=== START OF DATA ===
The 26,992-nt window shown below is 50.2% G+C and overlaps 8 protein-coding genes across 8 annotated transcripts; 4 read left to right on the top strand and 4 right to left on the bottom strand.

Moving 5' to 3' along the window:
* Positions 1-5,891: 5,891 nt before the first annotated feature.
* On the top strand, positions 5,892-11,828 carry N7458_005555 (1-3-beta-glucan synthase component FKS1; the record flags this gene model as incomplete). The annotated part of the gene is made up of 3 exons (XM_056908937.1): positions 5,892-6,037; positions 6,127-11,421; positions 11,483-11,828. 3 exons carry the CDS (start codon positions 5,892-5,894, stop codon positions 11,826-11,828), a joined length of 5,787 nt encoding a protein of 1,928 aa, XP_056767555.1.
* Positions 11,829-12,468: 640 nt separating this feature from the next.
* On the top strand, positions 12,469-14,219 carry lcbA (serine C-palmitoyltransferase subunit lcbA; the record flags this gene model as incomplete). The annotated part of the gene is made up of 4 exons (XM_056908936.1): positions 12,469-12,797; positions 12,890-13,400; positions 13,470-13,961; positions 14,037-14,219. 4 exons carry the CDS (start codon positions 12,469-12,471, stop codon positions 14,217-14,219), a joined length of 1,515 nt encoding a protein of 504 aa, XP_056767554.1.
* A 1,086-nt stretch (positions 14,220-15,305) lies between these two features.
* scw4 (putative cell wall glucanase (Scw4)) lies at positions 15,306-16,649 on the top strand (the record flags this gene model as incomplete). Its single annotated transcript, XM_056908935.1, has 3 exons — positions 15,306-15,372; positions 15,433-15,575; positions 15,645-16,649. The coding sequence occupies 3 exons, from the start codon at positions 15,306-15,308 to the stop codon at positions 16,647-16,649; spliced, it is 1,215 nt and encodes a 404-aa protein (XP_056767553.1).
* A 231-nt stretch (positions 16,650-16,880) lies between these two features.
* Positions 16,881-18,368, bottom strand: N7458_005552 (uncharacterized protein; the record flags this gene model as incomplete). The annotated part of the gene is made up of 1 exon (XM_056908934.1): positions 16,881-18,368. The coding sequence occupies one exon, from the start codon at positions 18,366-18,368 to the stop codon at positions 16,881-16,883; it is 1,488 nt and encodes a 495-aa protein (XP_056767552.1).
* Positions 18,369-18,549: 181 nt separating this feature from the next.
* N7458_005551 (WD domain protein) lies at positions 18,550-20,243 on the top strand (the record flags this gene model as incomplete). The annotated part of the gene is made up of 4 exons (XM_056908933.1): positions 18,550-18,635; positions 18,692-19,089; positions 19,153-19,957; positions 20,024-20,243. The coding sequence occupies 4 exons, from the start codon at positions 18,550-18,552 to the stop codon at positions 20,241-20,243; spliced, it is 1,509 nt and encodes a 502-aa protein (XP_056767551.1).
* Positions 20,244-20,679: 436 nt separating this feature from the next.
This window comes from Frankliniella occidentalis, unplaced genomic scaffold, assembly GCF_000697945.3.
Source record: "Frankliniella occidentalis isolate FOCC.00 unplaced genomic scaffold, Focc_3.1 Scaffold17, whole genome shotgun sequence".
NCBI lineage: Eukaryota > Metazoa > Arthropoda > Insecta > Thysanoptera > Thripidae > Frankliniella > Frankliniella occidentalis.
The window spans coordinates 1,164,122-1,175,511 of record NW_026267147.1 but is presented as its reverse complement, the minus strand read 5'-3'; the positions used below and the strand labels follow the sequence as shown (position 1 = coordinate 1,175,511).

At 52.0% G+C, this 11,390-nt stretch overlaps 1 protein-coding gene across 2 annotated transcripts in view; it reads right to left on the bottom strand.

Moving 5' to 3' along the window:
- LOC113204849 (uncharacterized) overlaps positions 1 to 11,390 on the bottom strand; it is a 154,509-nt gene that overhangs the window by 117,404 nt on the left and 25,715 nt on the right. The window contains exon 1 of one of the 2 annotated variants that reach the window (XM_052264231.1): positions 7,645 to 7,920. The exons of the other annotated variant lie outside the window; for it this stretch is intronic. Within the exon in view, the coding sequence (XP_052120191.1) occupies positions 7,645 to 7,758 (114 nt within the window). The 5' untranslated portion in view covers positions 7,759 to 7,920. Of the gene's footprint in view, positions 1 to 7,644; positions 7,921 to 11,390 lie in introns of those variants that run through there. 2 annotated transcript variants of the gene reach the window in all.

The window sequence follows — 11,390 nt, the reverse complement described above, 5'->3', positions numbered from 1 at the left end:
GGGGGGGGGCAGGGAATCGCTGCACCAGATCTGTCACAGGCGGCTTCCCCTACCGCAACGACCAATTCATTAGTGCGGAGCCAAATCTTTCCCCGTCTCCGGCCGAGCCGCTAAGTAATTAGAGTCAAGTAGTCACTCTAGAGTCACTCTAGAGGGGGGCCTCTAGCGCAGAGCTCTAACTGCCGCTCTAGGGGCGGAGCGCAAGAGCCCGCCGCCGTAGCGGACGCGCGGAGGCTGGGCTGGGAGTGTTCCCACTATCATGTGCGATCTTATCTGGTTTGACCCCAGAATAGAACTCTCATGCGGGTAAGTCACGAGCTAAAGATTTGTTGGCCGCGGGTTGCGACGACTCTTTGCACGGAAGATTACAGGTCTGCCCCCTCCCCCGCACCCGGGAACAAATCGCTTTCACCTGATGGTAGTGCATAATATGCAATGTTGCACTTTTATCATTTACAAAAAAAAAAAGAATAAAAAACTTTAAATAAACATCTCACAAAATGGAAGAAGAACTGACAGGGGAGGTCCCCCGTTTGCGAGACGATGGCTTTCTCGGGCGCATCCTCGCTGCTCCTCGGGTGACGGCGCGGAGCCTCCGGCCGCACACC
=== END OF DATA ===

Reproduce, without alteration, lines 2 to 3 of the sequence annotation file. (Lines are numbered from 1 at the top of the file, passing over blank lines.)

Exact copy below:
Moving 5' to 3' along the window:
* Positions 1-5,891: 5,891 nt before the first annotated feature.